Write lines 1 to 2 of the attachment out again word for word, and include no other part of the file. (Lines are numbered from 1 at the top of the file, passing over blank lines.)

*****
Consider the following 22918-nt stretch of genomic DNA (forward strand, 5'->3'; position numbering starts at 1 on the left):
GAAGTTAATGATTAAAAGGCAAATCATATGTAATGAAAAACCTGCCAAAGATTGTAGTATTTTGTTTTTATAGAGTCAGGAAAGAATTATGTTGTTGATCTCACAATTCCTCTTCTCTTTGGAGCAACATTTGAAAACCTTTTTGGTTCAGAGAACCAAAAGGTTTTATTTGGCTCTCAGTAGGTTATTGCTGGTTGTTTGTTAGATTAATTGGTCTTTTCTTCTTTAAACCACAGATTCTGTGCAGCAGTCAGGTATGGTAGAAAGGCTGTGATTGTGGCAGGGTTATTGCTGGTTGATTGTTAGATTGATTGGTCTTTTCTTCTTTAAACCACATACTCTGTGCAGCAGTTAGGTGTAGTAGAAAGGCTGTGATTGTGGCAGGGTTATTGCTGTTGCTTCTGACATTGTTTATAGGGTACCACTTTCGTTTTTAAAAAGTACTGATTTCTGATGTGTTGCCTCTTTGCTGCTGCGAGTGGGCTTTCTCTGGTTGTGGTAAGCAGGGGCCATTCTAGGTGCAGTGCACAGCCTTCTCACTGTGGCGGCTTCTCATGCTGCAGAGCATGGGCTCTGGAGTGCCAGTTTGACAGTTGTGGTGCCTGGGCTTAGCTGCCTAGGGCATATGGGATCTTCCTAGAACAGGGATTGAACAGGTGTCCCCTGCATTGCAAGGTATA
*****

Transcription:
Consider the following 22918-nt stretch of genomic DNA (forward strand, 5'->3'; position numbering starts at 1 on the left):
GAAGTTAATGATTAAAAGGCAAATCATATGTAATGAAAAACCTGCCAAAGATTGTAGTATTTTGTTTTTATAGAGTCAGGAAAGAATTATGTTGTTGATCTCACAATTCCTCTTCTCTTTGGAGCAACATTTGAAAACCTTTTTGGTTCAGAGAACCAAAAGGTTTTATTTGGCTCTCAGTAGGTTATTGCTGGTTGTTTGTTAGATTAATTGGTCTTTTCTTCTTTAAACCACAGATTCTGTGCAGCAGTCAGGTATGGTAGAAAGGCTGTGATTGTGGCAGGGTTATTGCTGGTTGATTGTTAGATTGATTGGTCTTTTCTTCTTTAAACCACATACTCTGTGCAGCAGTTAGGTGTAGTAGAAAGGCTGTGATTGTGGCAGGGTTATTGCTGTTGCTTCTGACATTGTTTATAGGGTACCACTTTCGTTTTTAAAAAGTACTGATTTCTGATGTGTTGCCTCTTTGCTGCTGCGAGTGGGCTTTCTCTGGTTGTGGTAAGCAGGGGCCATTCTAGGTGCAGTGCACAGCCTTCTCACTGTGGCGGCTTCTCATGCTGCAGAGCATGGGCTCTGGAGTGCCAGTTTGACAGTTGTGGTGCCTGGGCTTAGCTGCCTAGGGCATATGGGATCTTCCTAGAACAGGGATTGAACAGGTGTCCCCTGCATTGCAAGGTATA